US President Donald Trump on Monday released his administration’s budget proposal for 2021, which, among a number of sweeping budget cuts, also proposes to end an existing policy that protects state medical marijuana programs from interference by the Justice Department.
The policy, the so-called Rohrabacher-Blumenauer amendment, dictates that the DOJ can’t use its funds to prevent states “from implementing their own laws that authorize the use, distribution, possession, or cultivation of medical marijuana.”
Under Trump’s proposed changes, these protections would all be removed.
So, should you be worried?
Not exactly. For now, Trump’s proposal is just that — a suggestion for a budget. 33 states currently have medical marijuana programs and the vast majority of American’s (around 70%) support the full legalization of cannabis.
An astounding 92% of Americans support the legalization of medical marijuana. It’s highly unlikely that lawmakers would risk riling up their constituents over such an important issue.
Pro-cannabis advocates are sure to push Congress to reinsert the protections into next year’s budget, Maritza Perez, director of national affairs for the Drug Policy Alliance, told Leafly.
“I don’t think it’s going to be a huge uphill battle, just because this is something Congress has agreed with just in the past few years,” she said. “This is an area where I’d say the administration is definitely more conservative than Congress.”
Pro-cannabis lawmakers have so far been successful in renewing the protections rider that has been included in congressional spending bills since 2014, despite repeated requests to have it stricken from the budget.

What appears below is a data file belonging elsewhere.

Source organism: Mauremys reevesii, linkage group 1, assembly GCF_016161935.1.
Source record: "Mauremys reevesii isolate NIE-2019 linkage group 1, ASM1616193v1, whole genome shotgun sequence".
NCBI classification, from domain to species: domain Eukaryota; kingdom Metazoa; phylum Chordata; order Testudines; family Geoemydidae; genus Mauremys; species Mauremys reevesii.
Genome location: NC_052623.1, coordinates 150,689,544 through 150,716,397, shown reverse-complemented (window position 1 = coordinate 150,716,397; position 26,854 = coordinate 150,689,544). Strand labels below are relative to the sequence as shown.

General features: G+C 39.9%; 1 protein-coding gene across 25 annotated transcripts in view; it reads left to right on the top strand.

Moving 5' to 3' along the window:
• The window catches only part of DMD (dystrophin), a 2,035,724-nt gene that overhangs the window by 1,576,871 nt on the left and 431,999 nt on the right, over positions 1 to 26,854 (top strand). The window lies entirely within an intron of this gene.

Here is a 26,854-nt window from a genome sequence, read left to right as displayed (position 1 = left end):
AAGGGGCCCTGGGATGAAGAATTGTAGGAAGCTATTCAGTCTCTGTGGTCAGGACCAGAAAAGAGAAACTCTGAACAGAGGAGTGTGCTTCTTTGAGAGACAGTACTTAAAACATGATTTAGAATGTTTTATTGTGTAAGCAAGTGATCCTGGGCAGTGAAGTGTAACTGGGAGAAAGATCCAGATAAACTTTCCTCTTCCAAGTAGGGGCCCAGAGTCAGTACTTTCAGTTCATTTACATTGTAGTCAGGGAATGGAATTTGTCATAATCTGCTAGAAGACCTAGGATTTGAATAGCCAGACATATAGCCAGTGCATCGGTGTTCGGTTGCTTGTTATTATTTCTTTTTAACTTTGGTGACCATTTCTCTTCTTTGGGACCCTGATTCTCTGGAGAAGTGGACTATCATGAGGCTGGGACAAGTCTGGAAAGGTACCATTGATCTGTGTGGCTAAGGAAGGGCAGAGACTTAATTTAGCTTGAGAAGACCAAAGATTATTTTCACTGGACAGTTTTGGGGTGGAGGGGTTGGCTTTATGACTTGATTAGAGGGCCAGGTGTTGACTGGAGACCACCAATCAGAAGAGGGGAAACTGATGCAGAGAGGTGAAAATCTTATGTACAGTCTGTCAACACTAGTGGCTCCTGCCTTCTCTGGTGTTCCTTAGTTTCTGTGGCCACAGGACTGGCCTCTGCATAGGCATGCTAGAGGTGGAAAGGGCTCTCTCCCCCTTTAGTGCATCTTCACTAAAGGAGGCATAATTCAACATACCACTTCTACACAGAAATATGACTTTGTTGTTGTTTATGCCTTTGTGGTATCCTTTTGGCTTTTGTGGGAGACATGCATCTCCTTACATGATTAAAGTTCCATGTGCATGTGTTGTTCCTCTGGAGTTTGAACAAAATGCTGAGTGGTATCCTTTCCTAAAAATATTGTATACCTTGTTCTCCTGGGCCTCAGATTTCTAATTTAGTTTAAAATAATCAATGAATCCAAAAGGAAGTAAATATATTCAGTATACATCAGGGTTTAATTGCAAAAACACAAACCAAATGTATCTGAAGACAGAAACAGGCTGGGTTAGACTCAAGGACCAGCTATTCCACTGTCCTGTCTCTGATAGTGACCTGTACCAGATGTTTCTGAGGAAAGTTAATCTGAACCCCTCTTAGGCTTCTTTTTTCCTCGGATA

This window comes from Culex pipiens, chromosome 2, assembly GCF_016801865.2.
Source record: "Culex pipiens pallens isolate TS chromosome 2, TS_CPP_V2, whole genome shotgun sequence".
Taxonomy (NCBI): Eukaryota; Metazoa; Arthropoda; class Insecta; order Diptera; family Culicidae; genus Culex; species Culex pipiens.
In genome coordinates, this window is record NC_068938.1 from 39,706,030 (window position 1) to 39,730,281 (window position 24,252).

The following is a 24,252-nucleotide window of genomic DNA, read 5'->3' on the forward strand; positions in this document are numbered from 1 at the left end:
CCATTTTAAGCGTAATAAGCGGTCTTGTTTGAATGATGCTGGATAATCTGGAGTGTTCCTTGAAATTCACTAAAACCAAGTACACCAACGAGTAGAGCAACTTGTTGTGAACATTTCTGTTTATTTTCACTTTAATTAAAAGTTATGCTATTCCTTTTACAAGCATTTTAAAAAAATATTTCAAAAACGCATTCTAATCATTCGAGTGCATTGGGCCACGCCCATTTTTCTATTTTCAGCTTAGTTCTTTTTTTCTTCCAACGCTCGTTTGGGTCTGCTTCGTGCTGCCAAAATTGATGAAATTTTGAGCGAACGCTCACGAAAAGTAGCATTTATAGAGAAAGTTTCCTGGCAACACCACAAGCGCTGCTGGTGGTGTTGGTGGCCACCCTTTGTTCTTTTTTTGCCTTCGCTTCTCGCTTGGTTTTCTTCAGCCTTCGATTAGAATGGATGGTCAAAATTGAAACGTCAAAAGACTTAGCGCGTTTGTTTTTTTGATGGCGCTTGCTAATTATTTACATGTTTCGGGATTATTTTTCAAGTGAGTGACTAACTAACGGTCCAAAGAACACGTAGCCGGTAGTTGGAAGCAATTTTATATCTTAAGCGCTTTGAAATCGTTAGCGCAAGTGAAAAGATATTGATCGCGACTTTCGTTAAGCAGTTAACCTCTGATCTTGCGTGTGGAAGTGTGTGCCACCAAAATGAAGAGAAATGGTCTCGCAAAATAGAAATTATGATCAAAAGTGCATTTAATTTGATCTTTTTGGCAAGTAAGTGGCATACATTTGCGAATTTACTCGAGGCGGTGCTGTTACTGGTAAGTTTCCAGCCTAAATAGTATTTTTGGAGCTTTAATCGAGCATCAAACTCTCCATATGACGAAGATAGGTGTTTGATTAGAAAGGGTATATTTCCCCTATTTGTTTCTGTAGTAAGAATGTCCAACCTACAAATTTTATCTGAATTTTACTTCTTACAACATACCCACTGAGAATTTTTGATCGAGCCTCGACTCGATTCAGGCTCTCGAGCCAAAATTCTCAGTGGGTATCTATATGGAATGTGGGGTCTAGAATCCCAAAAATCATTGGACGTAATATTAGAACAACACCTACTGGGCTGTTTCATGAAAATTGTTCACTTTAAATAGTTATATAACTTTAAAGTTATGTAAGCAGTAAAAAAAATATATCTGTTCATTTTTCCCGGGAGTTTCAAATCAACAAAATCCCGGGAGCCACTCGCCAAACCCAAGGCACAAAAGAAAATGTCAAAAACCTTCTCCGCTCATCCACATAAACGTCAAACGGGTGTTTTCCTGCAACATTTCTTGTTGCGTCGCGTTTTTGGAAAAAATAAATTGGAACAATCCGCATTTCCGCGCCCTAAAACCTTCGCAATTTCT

The Trump administration’s last two budget proposals already left out the medical cannabis protections rider, and President Obama also attempted to end the policy. So far, every request to have the policy removed was ignored by Congress, which renewed the protections in the spending bills.
Where does Trump actually stand on cannabis?
Trump’s stance on cannabis is anything but clear. In 1990, he said the US was “losing badly the war on drugs” and would “have to legalize drugs to win that war.”
Just a few years ago, in 2015, he came out in support of medical marijuana, leaving the issue of adult-use legalization to each individual state.
In 2018, he publicly said he would “probably end up supporting” a bill to legalize cannabis at the federal level, and was recorded at a private dinner discussing cannabis in a somewhat positive light.
Last year, the House actually approved an amendment that would have given protections for all state and territory marijuana programs, but the Senate did not agree to the amendment and it was not included in the final 2020 budget.
After Congress added the usual medical marijuana protections to last year’s budget, Trump stressed the fact that he reserves the right to ignore the congressionally approved provision.
While Trump sounds like he is in favor of cannabis, his actions speak louder and show that the current administration is far more conservative on marijuana than the country it leads.
How is the budget even passed?
If you’re not from the US, or even if you are, you may not be familiar with the process of passing a budget in the United States.
Each year, traditionally by the first Monday of February, the president sends a budget proposal to Congress.
The House of Representatives and the Senate, the two bodies that make up Congress, then have to agree and vote on a final budget that is sent back to the president for his final signature, making it a law.
The system is built specifically so that no one body can make changes that would be severely damaging to the country. At a time when both medical and recreational cannabis are becoming an essential part of daily American life, let’s hope that US lawmakers will steer the country in the right direction.